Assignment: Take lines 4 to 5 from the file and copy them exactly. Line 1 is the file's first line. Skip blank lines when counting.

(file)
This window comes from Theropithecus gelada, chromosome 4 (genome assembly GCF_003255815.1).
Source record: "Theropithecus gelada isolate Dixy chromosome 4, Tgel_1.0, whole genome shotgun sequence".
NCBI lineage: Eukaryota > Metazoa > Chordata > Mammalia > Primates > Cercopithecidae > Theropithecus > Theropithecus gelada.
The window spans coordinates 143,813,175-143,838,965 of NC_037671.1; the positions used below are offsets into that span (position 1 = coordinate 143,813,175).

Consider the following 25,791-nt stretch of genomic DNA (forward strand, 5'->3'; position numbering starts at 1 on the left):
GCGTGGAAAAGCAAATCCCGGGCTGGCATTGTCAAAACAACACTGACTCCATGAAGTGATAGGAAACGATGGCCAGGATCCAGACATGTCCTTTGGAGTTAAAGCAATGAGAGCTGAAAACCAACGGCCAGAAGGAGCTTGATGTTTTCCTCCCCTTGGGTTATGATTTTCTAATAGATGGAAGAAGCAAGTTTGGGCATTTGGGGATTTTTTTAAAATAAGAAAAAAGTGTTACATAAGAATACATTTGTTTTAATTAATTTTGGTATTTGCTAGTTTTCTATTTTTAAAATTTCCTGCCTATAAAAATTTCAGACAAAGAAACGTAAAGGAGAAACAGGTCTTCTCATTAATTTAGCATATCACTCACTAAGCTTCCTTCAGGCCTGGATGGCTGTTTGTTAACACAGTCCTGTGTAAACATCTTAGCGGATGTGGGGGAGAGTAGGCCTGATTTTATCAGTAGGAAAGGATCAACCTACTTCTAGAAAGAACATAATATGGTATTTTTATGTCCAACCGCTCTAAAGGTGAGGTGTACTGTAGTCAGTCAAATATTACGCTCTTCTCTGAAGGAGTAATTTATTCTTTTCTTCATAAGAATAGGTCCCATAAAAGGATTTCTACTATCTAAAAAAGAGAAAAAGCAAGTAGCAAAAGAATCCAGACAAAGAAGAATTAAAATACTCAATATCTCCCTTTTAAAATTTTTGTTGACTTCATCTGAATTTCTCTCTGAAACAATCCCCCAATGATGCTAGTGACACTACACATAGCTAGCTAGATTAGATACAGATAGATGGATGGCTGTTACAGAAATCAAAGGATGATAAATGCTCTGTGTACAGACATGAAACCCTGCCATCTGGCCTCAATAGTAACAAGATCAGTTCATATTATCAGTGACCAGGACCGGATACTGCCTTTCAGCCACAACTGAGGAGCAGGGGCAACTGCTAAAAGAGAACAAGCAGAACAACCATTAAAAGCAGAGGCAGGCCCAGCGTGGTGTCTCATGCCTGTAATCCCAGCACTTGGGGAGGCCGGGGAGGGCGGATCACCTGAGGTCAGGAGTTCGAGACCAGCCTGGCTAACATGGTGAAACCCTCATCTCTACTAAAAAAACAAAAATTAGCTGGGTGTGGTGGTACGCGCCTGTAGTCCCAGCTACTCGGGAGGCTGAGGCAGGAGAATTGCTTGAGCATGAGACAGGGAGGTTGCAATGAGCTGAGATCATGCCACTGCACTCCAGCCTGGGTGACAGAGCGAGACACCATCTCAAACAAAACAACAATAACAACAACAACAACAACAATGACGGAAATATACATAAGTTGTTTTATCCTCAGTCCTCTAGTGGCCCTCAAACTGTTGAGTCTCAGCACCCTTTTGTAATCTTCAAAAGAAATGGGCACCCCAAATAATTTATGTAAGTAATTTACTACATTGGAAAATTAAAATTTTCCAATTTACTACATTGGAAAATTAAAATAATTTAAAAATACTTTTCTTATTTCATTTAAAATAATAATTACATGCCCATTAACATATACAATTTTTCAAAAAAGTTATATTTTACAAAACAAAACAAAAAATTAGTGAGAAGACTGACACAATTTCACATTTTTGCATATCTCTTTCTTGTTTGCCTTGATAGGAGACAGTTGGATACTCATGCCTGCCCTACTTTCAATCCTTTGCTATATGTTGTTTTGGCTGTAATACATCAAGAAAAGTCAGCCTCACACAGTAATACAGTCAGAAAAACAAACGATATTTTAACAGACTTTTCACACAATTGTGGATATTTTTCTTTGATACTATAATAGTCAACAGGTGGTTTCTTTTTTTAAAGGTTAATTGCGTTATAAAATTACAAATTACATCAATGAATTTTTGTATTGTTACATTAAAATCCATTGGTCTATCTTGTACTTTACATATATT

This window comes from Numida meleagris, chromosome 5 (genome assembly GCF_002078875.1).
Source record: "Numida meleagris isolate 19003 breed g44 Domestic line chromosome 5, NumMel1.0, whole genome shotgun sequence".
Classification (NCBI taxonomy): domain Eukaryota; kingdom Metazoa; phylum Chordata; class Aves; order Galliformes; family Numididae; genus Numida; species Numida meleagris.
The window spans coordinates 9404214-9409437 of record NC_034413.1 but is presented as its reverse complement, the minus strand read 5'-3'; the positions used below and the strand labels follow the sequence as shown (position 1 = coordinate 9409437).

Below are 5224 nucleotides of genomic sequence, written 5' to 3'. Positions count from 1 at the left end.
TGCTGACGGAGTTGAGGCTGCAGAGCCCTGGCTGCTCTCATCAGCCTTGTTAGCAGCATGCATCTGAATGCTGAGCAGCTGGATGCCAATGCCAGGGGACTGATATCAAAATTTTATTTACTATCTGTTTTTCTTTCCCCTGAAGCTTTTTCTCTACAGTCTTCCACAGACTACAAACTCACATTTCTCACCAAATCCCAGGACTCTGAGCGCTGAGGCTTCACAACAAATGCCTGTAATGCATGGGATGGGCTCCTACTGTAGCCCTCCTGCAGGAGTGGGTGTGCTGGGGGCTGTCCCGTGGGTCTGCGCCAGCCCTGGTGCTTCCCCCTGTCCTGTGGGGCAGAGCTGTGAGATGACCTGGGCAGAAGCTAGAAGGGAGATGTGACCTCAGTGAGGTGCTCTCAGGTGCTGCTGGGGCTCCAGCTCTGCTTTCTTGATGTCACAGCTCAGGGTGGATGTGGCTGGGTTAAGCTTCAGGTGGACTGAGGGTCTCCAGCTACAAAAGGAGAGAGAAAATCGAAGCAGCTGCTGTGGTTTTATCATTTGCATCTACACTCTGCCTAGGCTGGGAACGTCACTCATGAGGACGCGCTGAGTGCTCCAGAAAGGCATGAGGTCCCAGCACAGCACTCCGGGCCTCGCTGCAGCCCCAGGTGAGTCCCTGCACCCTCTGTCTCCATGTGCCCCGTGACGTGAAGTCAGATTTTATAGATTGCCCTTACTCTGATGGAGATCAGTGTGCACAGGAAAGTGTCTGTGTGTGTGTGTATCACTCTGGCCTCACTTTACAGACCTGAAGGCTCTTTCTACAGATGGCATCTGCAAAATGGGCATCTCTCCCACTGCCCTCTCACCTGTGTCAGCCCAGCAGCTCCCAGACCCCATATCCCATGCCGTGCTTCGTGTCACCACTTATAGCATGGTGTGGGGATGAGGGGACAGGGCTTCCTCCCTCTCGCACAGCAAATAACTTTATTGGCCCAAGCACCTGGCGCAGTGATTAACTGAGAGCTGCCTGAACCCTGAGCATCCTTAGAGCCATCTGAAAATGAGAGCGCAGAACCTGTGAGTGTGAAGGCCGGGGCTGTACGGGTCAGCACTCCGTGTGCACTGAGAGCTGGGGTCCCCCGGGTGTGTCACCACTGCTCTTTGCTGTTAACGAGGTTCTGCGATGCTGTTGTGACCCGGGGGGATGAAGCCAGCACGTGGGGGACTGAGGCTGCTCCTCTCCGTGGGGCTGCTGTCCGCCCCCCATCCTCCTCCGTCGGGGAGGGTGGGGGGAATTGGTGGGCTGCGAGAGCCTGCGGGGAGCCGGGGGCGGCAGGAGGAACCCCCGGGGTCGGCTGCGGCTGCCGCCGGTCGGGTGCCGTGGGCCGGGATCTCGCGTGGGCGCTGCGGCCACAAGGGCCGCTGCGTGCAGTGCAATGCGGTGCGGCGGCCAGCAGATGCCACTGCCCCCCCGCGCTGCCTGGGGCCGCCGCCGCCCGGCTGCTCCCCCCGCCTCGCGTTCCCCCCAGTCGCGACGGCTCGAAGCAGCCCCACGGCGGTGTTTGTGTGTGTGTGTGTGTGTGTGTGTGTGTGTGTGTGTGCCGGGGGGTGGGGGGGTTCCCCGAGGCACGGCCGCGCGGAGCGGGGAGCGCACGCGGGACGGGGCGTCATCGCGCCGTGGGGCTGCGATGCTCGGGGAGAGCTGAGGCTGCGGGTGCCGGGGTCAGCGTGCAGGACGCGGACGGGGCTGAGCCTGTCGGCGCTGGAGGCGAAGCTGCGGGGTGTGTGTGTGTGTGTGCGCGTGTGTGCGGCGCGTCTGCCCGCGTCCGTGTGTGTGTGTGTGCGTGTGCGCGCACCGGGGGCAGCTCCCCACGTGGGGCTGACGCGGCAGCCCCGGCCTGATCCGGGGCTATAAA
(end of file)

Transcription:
The window spans coordinates 143,813,175-143,838,965 of NC_037671.1; the positions used below are offsets into that span (position 1 = coordinate 143,813,175).

Consider the following 25,791-nt stretch of genomic DNA (forward strand, 5'->3'; position numbering starts at 1 on the left):